Witchfinder General
Witchfinder General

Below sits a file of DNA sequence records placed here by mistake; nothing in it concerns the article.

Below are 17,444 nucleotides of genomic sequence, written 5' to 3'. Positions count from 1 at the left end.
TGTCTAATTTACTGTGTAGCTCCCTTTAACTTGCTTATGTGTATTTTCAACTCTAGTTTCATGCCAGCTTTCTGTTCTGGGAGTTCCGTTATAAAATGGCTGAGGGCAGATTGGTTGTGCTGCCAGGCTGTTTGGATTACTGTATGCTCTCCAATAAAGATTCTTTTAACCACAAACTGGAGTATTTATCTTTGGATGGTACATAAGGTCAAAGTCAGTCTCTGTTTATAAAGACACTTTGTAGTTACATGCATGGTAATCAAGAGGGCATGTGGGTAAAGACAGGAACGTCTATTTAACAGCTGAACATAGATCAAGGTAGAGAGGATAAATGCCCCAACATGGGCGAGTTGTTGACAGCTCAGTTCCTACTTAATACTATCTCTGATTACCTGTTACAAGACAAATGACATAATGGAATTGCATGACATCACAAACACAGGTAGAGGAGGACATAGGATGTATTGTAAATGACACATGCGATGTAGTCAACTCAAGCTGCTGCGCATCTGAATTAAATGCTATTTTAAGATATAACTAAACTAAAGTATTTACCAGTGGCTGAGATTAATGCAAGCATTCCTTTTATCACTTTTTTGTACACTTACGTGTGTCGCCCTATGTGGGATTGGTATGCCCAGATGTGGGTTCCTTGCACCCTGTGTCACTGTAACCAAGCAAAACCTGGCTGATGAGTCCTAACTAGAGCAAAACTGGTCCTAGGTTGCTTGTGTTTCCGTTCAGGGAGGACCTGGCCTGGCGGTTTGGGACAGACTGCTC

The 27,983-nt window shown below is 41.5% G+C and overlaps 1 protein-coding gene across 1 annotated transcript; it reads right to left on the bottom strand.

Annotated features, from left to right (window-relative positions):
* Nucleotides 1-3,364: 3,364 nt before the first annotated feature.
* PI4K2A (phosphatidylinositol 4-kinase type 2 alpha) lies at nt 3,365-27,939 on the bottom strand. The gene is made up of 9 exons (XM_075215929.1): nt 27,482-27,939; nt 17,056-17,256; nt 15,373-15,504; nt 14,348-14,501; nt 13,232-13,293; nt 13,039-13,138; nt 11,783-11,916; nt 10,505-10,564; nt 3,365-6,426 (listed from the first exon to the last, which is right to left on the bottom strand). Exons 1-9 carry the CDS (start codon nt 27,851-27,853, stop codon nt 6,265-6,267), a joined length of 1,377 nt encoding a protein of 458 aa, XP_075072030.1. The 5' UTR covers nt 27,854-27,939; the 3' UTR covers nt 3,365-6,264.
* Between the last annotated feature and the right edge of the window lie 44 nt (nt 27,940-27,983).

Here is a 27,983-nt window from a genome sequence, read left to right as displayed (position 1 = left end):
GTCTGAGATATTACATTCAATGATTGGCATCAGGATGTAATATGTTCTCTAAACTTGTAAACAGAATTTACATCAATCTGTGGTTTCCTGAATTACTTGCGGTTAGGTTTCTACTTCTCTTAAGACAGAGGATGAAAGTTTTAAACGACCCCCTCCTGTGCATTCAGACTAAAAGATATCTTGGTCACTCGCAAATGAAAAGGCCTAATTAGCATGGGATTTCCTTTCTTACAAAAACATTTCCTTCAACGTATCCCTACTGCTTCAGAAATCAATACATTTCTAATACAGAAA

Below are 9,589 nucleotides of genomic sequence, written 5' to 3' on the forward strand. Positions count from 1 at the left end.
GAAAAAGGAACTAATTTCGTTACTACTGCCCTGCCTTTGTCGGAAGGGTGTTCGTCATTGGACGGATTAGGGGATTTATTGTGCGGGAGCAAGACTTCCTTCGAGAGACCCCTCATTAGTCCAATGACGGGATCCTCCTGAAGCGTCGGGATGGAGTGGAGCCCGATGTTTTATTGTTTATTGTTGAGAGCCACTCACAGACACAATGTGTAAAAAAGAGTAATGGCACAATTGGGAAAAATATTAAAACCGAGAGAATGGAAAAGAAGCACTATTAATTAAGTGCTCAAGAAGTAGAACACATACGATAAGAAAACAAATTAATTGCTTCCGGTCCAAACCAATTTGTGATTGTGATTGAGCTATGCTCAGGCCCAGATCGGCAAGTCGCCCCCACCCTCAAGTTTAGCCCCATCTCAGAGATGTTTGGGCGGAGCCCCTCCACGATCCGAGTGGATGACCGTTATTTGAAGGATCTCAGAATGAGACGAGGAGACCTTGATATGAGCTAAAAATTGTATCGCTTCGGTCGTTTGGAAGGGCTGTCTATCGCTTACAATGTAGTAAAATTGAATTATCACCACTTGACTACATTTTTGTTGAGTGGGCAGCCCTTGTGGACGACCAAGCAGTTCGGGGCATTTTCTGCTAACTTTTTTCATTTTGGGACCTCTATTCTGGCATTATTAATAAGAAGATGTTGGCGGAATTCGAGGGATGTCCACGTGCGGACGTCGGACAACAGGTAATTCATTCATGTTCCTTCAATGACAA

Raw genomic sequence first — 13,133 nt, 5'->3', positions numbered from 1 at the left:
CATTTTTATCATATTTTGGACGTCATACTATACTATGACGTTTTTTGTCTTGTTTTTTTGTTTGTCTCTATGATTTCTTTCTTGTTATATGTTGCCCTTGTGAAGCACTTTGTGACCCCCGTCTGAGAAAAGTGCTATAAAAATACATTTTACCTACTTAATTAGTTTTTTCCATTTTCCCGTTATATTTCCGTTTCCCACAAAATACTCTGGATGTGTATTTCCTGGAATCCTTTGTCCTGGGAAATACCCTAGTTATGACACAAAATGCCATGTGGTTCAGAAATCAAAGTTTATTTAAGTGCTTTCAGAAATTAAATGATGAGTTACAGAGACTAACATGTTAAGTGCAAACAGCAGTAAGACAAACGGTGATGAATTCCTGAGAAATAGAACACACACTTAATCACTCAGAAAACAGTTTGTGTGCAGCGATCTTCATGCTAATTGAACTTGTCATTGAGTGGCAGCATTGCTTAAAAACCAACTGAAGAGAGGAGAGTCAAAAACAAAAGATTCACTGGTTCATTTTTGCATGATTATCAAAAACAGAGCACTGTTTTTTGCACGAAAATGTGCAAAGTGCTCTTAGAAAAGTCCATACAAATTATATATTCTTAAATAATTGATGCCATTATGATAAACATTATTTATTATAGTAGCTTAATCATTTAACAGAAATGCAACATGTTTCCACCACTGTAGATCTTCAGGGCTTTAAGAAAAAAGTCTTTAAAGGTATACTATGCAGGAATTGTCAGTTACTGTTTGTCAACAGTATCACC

Paul Ferris became involved in writing for films in 1966,when he penned the soundtrack for SHE BEAST a Michael Reeves low budget affair which starred screen icon Barbara Steele who had starred in numerous Italian horror movies and was a favourite of Mario Bava, Reeves followed Bava’s way of working and wanted Steele to have the central part in his first motion picture. Reeves shot the movie in Italy and asked his good friend Ian Ogilvy be one of the films main characters. The score that Ferris composed was not an outstanding one, but it served the picture well. This led to Ferris scoring THE SORCERERS again starring Ogilvy with Reeves at the directorial helm and vintage actor Boris Karloff taking a leading role. In 1968 director Vernon Sewell enlisted the musical expertise of Ferris on his BLOOD BEAST TERROR, which starred Peter Cushing, Robert Flemyng and Wanda Ventham. The next assignment was WITCHFINDER GENERAL, the composer providing the film with a beautiful central theme that also doubled as a love theme. Ferris also starred in the movie, a minor role in which he portrayed the husband of a young girl that The Witchfinder burns at the stake, his character Paul Clark goes to the inn where Hopkins (Price) is staying with the intent to kill him, but Hopkins shoots Clark in the chest close range killing him. Ferris adopted the name of Morris Jar for the part as a homage to his favourite composer Maurice Jarre.